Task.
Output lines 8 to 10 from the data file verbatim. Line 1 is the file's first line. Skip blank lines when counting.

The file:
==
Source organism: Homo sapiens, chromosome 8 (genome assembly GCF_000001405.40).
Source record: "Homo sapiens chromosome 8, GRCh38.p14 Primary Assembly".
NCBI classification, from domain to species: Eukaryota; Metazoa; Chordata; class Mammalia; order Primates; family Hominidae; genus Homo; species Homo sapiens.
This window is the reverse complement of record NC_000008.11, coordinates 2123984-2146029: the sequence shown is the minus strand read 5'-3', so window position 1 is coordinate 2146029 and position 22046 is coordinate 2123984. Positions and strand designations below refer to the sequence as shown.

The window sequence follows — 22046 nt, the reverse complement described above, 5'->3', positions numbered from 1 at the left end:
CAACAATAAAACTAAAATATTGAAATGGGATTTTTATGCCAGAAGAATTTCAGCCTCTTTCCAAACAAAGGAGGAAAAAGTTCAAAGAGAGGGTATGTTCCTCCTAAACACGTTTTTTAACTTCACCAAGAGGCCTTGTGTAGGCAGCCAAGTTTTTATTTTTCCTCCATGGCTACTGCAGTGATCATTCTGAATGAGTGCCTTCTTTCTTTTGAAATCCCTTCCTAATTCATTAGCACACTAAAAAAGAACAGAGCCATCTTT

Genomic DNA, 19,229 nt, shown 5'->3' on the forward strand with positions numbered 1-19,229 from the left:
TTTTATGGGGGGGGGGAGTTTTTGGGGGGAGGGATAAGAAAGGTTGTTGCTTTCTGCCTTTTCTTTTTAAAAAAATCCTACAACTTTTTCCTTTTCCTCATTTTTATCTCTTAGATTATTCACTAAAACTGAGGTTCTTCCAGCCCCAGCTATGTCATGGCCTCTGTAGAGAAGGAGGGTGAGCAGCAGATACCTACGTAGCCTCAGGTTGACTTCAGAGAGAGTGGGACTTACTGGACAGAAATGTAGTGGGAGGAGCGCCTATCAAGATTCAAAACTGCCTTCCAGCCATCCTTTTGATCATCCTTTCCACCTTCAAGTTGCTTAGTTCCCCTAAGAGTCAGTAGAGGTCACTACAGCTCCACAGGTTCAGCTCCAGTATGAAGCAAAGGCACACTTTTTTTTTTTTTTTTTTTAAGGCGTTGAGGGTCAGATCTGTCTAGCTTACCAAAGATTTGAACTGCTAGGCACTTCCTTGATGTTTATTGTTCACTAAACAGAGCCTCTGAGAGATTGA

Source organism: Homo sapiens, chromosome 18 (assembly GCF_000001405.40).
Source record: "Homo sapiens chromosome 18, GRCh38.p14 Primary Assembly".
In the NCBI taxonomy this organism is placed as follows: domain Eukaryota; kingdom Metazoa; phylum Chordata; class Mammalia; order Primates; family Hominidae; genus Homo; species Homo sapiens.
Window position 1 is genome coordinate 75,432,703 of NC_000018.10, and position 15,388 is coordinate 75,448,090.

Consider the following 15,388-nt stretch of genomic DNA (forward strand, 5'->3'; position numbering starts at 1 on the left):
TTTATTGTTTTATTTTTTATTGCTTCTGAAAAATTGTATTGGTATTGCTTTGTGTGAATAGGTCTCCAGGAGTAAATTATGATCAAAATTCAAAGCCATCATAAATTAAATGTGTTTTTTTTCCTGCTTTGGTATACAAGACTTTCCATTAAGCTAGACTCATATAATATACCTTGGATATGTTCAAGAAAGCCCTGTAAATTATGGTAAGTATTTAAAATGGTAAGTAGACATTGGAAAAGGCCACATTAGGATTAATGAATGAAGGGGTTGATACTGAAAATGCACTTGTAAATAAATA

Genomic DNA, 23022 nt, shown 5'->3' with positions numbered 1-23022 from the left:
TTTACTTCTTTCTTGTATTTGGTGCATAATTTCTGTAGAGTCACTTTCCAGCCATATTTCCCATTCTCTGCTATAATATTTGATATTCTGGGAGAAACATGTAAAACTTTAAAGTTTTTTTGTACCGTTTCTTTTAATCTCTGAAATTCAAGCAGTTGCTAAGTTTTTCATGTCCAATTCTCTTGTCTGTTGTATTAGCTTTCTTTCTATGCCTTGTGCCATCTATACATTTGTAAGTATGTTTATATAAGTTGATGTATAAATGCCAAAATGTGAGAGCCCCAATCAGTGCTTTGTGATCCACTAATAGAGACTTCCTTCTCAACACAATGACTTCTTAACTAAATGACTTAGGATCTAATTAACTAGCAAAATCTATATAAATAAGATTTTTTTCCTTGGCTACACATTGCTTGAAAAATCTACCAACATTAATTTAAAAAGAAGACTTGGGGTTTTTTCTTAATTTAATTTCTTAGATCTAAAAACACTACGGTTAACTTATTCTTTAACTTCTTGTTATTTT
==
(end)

TTTTATGGGGGGGGGGAGTTTTTGGGGGGAGGGATAAGAAAGGTTGTTGCTTTCTGCCTTTTCTTTTTAAAAAAATCCTACAACTTTTTCCTTTTCCTCATTTTTATCTCTTAGATTATTCACTAAAACTGAGGTTCTTCCAGCCCCAGCTATGTCATGGCCTCTGTAGAGAAGGAGGGTGAGCAGCAGATACCTACGTAGCCTCAGGTTGACTTCAGAGAGAGTGGGACTTACTGGACAGAAATGTAGTGGGAGGAGCGCCTATCAAGATTCAAAACTGCCTTCCAGCCATCCTTTTGATCATCCTTTCCACCTTCAAGTTGCTTAGTTCCCCTAAGAGTCAGTAGAGGTCACTACAGCTCCACAGGTTCAGCTCCAGTATGAAGCAAAGGCACACTTTTTTTTTTTTTTTTTTTAAGGCGTTGAGGGTCAGATCTGTCTAGCTTACCAAAGATTTGAACTGCTAGGCACTTCCTTGATGTTTATTGTTCACTAAACAGAGCCTCTGAGAGATTGA

Source organism: Homo sapiens, chromosome 18 (assembly GCF_000001405.40).
Source record: "Homo sapiens chromosome 18, GRCh38.p14 Primary Assembly".